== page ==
And how does she think the industry is doing? ‘In my view the industry remains far behind others and is not catching up quickly enough. There is much work to be done. Just look at the MIPIM: is there another business event in the world on that scale that is so lacking in diversity? We all can and must do so much more, as greater inclusivity, greater diversity fosters more creativity, more innovation, better decision-making and makes for stronger businesses and the community.’

Working title

Several high-profile hires have been made in Europe, but often with differing job titles

It is interesting to observe the different structures being used at companies and the background of hires being made.

In April 2023, AXA XL announced the appointment of Trevor Gandy as global head of diversity, equity, and inclusion. He heads the human resources leadership team and leads DEI strategy by working globally with business units and regional HR teams. His background includes various roles at insurance group Chubb where he worked for 19 years in all sorts of non-related positions. But his last four years were spent as chief diversity officer, then deputy chief culture officer before joining insurer Markel as MD of talent, diversity and inclusion.

in September 2023, Knight Frank appointed Hannah Awonuga as group head of diversity, equity and inclusion. She joined from Barclays Bank, where she first worked as a sixteen-year-old in a bank branch, rising to become global director and head of DE&I Colleague Engagement. Earlier in 2023, Knight Frank appointed Karen Bowes as group chief people officer. Awonuga is tasked with providing strategic direction to the group executive and UK boards, and formulating and executing a DE&I strategy. In Knight Frank’s words, this to ‘facilitate the adoption of industry-wide best practices in DE&I, as well as develop a set of metrics to drive the agenda’.

Awonuga summed things up by posting on social media: ‘One of the biggest challenges in my career is not seeing those who look like me in senior positions. It was a challenge because it led me to believe that I couldn’t be what I didn’t see. Fast forward ten years, and I don’t believe that anymore! But lack of visible representation does so many things.’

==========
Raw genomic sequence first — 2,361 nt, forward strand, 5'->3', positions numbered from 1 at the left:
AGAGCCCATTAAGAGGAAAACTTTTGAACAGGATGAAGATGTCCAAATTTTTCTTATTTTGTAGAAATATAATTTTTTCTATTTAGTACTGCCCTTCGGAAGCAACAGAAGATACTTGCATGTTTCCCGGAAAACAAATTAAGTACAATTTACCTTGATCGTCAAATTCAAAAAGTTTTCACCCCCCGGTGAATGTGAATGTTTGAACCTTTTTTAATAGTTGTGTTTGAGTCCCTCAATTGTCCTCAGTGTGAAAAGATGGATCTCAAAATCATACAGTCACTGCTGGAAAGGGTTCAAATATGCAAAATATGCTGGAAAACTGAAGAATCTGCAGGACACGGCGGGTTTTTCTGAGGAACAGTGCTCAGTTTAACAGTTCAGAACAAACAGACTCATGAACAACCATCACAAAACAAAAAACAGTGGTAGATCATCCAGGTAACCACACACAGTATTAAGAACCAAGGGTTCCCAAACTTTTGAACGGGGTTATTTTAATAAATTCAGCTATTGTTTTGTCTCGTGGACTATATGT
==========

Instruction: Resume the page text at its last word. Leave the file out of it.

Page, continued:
Knight Frank’s diversity and inclusion initiatives include a ‘Meet ….’ series to introduce visitors to women at the company, business balance groups, an enhanced family leave policy, a recruitment and graduate programme, a gender identify pathway, KFX, which is cross-divisional to develop new ideas, and a Leaders for Today management training to develop skills across gender, race, faith, LGBTQ+, mental health, disability, and wellbeing.

At CBRE, the company says its commitment to DE&I starts at the top with its CEO. Banke Odunaike, chief culture officer (CCO), leads the DE&I team and is part of CBRE’s Executive Committee, which reports directly to the CEO. DE&I work across CBRE is led by a team that develops the global strategy and works closely with regional partners to deliver on the company’s ambitious and business-driven goals.

CBRE’s top three priorities are to strengthen its inclusive culture, increase the diversity of its workforce, and drive community impact. The company lists seven initiatives and achievements, plus a further six for the UK alone. They include a €3 bn commitment to spend with diverse/minority suppliers by the end of 2025, mandatory global employee training on unconscious bias, and in the UK an advisory partnership with Fertility Matters at Work, striving to become the first ‘fertility friendly’ real estate company, an apprenticeship scheme and school outreach, and menopause support including events and menopause cafes. The firm has also become a founding corporate partner to OutBritain, the UK’s first LGBTQ Chamber of Commerce.